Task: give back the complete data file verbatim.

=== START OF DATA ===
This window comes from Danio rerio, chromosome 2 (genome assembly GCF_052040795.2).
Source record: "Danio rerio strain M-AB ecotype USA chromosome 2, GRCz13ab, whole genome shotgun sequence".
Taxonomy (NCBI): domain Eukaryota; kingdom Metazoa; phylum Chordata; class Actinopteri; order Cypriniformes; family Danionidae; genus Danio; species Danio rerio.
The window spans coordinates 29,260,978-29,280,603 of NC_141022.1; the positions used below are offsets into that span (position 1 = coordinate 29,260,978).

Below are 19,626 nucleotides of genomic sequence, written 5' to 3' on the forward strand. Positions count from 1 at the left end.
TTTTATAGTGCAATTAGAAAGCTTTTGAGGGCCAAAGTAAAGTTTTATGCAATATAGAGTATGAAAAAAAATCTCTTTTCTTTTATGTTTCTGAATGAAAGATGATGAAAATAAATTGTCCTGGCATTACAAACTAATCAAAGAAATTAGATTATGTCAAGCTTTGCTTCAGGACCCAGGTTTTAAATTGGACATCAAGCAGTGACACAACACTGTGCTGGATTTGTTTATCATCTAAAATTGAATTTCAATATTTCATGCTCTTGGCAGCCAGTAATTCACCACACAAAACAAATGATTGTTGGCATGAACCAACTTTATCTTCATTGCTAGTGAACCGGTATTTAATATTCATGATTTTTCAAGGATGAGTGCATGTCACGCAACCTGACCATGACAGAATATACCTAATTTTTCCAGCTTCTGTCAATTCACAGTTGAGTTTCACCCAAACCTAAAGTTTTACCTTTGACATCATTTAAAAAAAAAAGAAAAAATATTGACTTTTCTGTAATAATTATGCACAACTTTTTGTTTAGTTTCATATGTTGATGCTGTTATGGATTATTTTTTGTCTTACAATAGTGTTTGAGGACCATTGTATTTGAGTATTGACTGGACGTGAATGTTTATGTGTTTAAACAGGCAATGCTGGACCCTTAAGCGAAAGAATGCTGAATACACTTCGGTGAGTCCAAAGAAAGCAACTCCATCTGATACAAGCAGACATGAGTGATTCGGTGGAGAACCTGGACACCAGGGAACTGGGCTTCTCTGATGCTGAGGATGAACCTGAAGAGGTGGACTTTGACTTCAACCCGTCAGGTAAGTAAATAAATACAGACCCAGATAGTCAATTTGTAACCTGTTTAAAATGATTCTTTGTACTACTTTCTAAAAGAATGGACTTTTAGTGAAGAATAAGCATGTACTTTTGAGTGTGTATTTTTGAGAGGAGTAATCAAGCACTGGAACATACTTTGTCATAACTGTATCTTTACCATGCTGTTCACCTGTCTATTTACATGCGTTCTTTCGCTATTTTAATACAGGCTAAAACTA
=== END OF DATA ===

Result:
This window comes from Danio rerio, chromosome 2 (genome assembly GCF_052040795.2).
Source record: "Danio rerio strain M-AB ecotype USA chromosome 2, GRCz13ab, whole genome shotgun sequence".
Taxonomy (NCBI): domain Eukaryota; kingdom Metazoa; phylum Chordata; class Actinopteri; order Cypriniformes; family Danionidae; genus Danio; species Danio rerio.
The window spans coordinates 29,260,978-29,280,603 of NC_141022.1; the positions used below are offsets into that span (position 1 = coordinate 29,260,978).

Below are 19,626 nucleotides of genomic sequence, written 5' to 3' on the forward strand. Positions count from 1 at the left end.
TTTTATAGTGCAATTAGAAAGCTTTTGAGGGCCAAAGTAAAGTTTTATGCAATATAGAGTATGAAAAAAAATCTCTTTTCTTTTATGTTTCTGAATGAAAGATGATGAAAATAAATTGTCCTGGCATTACAAACTAATCAAAGAAATTAGATTATGTCAAGCTTTGCTTCAGGACCCAGGTTTTAAATTGGACATCAAGCAGTGACACAACACTGTGCTGGATTTGTTTATCATCTAAAATTGAATTTCAATATTTCATGCTCTTGGCAGCCAGTAATTCACCACACAAAACAAATGATTGTTGGCATGAACCAACTTTATCTTCATTGCTAGTGAACCGGTATTTAATATTCATGATTTTTCAAGGATGAGTGCATGTCACGCAACCTGACCATGACAGAATATACCTAATTTTTCCAGCTTCTGTCAATTCACAGTTGAGTTTCACCCAAACCTAAAGTTTTACCTTTGACATCATTTAAAAAAAAAAGAAAAAATATTGACTTTTCTGTAATAATTATGCACAACTTTTTGTTTAGTTTCATATGTTGATGCTGTTATGGATTATTTTTTGTCTTACAATAGTGTTTGAGGACCATTGTATTTGAGTATTGACTGGACGTGAATGTTTATGTGTTTAAACAGGCAATGCTGGACCCTTAAGCGAAAGAATGCTGAATACACTTCGGTGAGTCCAAAGAAAGCAACTCCATCTGATACAAGCAGACATGAGTGATTCGGTGGAGAACCTGGACACCAGGGAACTGGGCTTCTCTGATGCTGAGGATGAACCTGAAGAGGTGGACTTTGACTTCAACCCGTCAGGTAAGTAAATAAATACAGACCCAGATAGTCAATTTGTAACCTGTTTAAAATGATTCTTTGTACTACTTTCTAAAAGAATGGACTTTTAGTGAAGAATAAGCATGTACTTTTGAGTGTGTATTTTTGAGAGGAGTAATCAAGCACTGGAACATACTTTGTCATAACTGTATCTTTACCATGCTGTTCACCTGTCTATTTACATGCGTTCTTTCGCTATTTTAATACAGGCTAAAACTA